The Indian Railways has for the first time increased passenger fares by levying a politically neutral “fuel adjustment component”, as was envisaged in its last Budget, thus partially removing the main hurdle in the way of revising passenger fares periodically. But it is creating troubles for itself for the future by being difficult over the creation of an independent tariff authority, whose recommended tariffs will be binding and not advisory. Rates mandated by an independent regulatory authority will be depoliticised, thereby insulating the organisation from political exigencies. They will also put a figure on the organisation’s social responsibility, a convenient cover to hide non-performance. On the other hand, such a regulator will take some discretionary power out of the hands of the railway minister and his senior officials. Once tariffs are set in an impartial and scientific manner, the focus will shift on how efficiently those in charge are doing their job and if not, why not. The Cabinet has already approved this, and it should not be further delayed.
The performance of the Railways for the first five months (April to August) of the current financial year gives some clue as to where the problem lies. According to one report, there is a shortfall of Rs 4,150 crore in revenue for the period compared to budgeted levels. The new levies, both through fuel adjustment for freight and fares and through raising the busy season surcharge from 12 per cent to 15 per cent, will likely net Rs 2,350 crore for the remaining six months of the year, thus leaving an uncovered shortfall of 43 per cent. Considering the current slowdown, a revenue growth of 10.3 per cent (compared to the same period last year) is not bad, even though it is short of the targeted 14 per cent. The major component, freight revenue, has done quite well; it has gone up by the budgeted 8.8 per cent. Even passenger revenue has not done badly; it is up 13 per cent, though it is way below the budgeted 30 per cent. The new phenomenon is a one per cent fall in the number of passengers. Is it customer resistance to high fares or operational inability to meet peak demand?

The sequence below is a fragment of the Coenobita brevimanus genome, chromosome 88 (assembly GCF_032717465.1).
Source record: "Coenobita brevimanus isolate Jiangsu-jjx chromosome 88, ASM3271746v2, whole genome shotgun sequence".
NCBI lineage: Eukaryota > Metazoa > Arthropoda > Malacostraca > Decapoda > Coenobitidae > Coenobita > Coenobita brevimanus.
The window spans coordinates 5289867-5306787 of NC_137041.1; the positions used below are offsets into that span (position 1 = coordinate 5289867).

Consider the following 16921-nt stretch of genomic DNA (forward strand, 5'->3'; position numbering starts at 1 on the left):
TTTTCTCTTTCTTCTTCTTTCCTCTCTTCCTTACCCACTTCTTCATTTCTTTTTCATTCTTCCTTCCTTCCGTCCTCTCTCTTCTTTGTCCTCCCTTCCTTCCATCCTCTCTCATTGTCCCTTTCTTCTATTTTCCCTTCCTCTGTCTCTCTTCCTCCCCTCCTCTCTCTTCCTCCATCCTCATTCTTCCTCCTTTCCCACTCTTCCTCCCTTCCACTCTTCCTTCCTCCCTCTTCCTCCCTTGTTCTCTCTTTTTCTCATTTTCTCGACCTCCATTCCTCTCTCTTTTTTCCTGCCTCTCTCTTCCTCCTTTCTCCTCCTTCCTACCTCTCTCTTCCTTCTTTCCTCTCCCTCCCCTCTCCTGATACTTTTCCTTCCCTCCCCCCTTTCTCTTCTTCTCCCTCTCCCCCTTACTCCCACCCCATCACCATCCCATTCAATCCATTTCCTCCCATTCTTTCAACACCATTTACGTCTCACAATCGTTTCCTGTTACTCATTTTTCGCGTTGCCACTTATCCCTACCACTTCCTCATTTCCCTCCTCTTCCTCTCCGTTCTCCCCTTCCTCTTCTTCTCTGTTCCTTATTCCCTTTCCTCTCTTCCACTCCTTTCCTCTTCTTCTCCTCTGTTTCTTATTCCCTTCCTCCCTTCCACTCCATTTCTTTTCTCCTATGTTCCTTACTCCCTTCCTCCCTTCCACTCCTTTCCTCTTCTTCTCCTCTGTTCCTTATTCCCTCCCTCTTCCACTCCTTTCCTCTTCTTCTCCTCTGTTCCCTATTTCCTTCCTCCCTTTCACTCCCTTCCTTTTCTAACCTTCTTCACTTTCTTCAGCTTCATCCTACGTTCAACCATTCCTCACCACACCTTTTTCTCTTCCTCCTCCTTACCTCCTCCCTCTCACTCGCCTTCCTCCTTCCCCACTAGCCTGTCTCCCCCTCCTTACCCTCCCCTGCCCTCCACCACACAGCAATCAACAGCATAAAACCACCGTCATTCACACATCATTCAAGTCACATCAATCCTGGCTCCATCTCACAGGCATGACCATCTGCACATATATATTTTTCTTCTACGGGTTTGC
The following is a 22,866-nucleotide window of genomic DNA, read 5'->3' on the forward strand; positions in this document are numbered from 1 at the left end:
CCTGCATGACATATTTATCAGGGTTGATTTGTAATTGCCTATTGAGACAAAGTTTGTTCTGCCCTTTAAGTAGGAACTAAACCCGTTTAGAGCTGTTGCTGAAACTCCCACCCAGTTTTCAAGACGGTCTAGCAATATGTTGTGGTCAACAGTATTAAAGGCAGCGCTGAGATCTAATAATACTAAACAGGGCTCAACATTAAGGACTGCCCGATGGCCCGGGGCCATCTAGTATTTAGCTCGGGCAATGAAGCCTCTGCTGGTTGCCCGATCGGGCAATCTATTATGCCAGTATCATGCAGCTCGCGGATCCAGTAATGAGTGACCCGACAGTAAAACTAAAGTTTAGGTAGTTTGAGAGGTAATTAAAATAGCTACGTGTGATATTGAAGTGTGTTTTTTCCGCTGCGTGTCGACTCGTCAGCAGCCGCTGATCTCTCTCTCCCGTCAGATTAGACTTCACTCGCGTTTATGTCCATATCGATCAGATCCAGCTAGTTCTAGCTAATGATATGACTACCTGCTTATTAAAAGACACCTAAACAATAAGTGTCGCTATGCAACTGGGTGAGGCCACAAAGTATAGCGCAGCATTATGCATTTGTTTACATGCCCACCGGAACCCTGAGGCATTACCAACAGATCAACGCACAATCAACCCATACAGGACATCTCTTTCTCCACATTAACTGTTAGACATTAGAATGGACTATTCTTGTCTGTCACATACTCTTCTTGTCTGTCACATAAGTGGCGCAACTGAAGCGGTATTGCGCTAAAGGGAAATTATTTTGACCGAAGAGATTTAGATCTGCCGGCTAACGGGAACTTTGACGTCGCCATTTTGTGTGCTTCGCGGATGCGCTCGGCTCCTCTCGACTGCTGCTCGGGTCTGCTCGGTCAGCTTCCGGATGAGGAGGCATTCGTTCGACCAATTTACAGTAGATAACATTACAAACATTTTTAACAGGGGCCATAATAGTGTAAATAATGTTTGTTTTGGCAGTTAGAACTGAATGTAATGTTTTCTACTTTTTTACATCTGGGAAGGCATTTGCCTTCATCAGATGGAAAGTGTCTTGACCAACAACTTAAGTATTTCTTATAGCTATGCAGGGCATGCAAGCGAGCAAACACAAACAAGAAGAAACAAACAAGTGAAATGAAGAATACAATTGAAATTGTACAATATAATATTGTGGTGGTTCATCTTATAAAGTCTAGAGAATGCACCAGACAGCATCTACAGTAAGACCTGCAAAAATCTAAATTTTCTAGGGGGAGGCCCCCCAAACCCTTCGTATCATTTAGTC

The real culprit seems to be expenditure. Bonus, euphemistically called “productivity-linked”, will be equivalent to the salary for an inexplicable 78 days instead of last year’s 73 days, a decision for which the railway minister has actually taken credit. The total bonus bill will be Rs 1,043 crore. Dearness allowance rates have also gone up and will cost an additional Rs 1,000-1,300 crore. The Railways has been exemplary in reducing its workforce from 1.65 million in 1990-91 to 1.3 million in 2011-12. Is this continuing? In his Budget speech, the minister spoke of a 1.4 million workforce. When you have no control over staff costs, particularly the pension bill, it is imperative to use more technology to both improve operational efficiency and make do with fewer hands. Who will crack the whip – a minister or an independent regulator?